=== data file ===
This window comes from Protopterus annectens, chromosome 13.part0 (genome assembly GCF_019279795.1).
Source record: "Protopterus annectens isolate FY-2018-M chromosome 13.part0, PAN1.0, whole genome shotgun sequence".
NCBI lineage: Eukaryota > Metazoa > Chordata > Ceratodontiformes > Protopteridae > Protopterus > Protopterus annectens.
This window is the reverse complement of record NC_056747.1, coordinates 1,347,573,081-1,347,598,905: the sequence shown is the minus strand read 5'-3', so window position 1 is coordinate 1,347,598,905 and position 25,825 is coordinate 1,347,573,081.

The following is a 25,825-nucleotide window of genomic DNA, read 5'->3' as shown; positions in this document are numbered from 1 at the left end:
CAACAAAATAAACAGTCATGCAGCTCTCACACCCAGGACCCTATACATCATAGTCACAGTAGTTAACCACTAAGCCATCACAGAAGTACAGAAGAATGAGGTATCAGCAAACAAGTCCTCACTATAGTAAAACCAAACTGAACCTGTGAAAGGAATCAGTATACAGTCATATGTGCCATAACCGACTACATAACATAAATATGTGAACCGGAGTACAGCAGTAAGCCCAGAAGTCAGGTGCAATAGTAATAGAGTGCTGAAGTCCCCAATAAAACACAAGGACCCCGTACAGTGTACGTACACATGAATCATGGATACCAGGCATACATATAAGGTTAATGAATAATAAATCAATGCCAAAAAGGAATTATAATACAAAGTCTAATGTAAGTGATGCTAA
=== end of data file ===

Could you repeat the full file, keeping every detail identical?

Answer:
This window comes from Protopterus annectens, chromosome 13.part0 (genome assembly GCF_019279795.1).
Source record: "Protopterus annectens isolate FY-2018-M chromosome 13.part0, PAN1.0, whole genome shotgun sequence".
NCBI lineage: Eukaryota > Metazoa > Chordata > Ceratodontiformes > Protopteridae > Protopterus > Protopterus annectens.
This window is the reverse complement of record NC_056747.1, coordinates 1,347,573,081-1,347,598,905: the sequence shown is the minus strand read 5'-3', so window position 1 is coordinate 1,347,598,905 and position 25,825 is coordinate 1,347,573,081.

The following is a 25,825-nucleotide window of genomic DNA, read 5'->3' as shown; positions in this document are numbered from 1 at the left end:
CAACAAAATAAACAGTCATGCAGCTCTCACACCCAGGACCCTATACATCATAGTCACAGTAGTTAACCACTAAGCCATCACAGAAGTACAGAAGAATGAGGTATCAGCAAACAAGTCCTCACTATAGTAAAACCAAACTGAACCTGTGAAAGGAATCAGTATACAGTCATATGTGCCATAACCGACTACATAACATAAATATGTGAACCGGAGTACAGCAGTAAGCCCAGAAGTCAGGTGCAATAGTAATAGAGTGCTGAAGTCCCCAATAAAACACAAGGACCCCGTACAGTGTACGTACACATGAATCATGGATACCAGGCATACATATAAGGTTAATGAATAATAAATCAATGCCAAAAAGGAATTATAATACAAAGTCTAATGTAAGTGATGCTAA